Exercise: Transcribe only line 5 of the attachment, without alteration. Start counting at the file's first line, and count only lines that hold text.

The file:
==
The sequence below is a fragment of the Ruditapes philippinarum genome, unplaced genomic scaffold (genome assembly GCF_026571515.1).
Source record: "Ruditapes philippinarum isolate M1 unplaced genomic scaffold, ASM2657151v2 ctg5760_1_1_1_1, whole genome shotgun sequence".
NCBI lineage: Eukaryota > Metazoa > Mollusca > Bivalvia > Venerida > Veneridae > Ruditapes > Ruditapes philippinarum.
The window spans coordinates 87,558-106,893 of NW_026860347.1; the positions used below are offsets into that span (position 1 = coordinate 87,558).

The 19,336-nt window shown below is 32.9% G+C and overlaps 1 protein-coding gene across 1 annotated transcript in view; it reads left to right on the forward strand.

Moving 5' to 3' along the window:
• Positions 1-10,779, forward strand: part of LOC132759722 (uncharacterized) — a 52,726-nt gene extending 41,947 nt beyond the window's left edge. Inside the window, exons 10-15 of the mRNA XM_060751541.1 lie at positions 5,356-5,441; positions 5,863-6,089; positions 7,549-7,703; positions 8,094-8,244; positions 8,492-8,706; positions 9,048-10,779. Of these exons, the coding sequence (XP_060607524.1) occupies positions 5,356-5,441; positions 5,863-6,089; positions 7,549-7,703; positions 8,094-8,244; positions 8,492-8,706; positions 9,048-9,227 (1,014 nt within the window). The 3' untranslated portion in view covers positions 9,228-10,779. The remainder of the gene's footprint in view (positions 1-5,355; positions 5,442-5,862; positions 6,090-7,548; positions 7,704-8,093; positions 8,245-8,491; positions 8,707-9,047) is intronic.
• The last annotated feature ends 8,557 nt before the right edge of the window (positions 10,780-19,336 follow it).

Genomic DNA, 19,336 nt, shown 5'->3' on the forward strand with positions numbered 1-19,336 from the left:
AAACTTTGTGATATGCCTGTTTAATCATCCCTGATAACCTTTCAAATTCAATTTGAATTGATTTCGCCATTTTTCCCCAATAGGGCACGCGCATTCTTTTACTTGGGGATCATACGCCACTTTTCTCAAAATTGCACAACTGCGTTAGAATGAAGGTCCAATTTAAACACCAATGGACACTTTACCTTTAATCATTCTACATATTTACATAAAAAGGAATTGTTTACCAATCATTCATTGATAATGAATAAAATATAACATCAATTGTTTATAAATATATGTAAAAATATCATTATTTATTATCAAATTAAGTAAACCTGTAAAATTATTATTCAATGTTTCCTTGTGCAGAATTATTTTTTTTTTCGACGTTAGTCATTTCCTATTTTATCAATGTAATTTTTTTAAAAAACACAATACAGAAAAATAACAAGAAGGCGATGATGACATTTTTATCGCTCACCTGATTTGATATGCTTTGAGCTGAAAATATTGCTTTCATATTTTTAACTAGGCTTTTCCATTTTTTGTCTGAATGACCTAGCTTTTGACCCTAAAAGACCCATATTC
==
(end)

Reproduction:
The 19,336-nt window shown below is 32.9% G+C and overlaps 1 protein-coding gene across 1 annotated transcript in view; it reads left to right on the forward strand.